Robert Delauney, Tour Eiffel, 1911.
The magazine’s called The Paris Review, so you’d think our archive would be lousy with poems about Bastille Day. Like, you couldn’t pluck a back issue from the shelves and point to a random page without coming across some rousing commemoration of quartorze juillet and the indomitable French spirit.
Well, you’d be wrong. There are zero poems about Bastille Day in our archive. Not even a stray mention. We’ve failed in our duties as Francophiles.
In fact, to find anything worthy of this occasion, you have to go all the way back to our first issue, from Spring 1953. There you’ll find an essay by one C. Chesnaie, “The Year in French Literature.” If you’re curious about midcentury French novels, boy, are you in for a treat—this thing is full of them! And Chesnaie doesn’t bother much with adornment. He’s giving it to you straight. Here are two of his recommendations, for instance:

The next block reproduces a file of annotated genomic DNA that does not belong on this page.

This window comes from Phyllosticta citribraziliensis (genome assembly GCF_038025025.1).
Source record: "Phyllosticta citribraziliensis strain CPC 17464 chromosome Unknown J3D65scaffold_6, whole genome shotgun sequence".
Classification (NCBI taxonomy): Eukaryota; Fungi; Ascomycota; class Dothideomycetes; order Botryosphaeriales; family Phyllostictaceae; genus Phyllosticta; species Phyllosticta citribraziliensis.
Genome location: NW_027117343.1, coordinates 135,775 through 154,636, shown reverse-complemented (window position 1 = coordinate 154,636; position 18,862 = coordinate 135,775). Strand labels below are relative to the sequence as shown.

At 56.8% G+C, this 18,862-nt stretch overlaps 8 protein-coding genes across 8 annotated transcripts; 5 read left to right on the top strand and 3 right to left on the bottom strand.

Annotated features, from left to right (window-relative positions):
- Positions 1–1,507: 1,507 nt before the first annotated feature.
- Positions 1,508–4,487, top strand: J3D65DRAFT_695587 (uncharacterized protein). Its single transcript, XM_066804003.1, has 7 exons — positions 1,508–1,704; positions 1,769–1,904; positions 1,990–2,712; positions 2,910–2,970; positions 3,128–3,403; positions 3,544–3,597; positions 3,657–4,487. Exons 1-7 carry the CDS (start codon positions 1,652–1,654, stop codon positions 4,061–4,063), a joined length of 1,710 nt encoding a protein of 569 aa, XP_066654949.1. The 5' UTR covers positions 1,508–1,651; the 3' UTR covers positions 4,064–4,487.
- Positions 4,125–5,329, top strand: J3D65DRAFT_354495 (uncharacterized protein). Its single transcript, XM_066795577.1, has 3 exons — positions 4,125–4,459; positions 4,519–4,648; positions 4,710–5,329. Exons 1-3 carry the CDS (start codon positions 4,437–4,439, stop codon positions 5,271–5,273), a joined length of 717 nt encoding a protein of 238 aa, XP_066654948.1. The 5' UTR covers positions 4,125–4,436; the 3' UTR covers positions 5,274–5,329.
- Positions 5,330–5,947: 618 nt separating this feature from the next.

If you prefer the humorous (which, like full print skirts, is in fashion this year), you should read Au Bon Beurre by Jean Dutourd. For psychological novels (not done much these recent years but enjoying a return to favor), you should read Les Amants du Theil by Paul Bodin, or La Farandole by Andre Brincourt.
There. That’s all you need to know. And he cannot tell a lie. If you were to ask for his opinion on Le Dos au mur by Gilbert Sigaux, he would tell you: “I cannot say anything about [it] because it is still at the press, except that the author already has a practiced technique and is now one of our most moving novelists.”
I wish I could offer you something better for Bastille Day, but the well is dry. And this is not an isolated incident. A search for “La Marseillaise” also yielded zero results. As a consolation prize, here’s a picture of our Summer 1968 issue, which had the Eiffel Tower on its cover:
We’ll try to get our act together for next year’s July 14. Till then, we can only hope that French literature continues to prosper, as it did in Chesnaie’s day: “they opened the bookstores to an enormous production of novels,” he wrote, “which for the past five years have been served up to the public like so many Lucky Strikes.”
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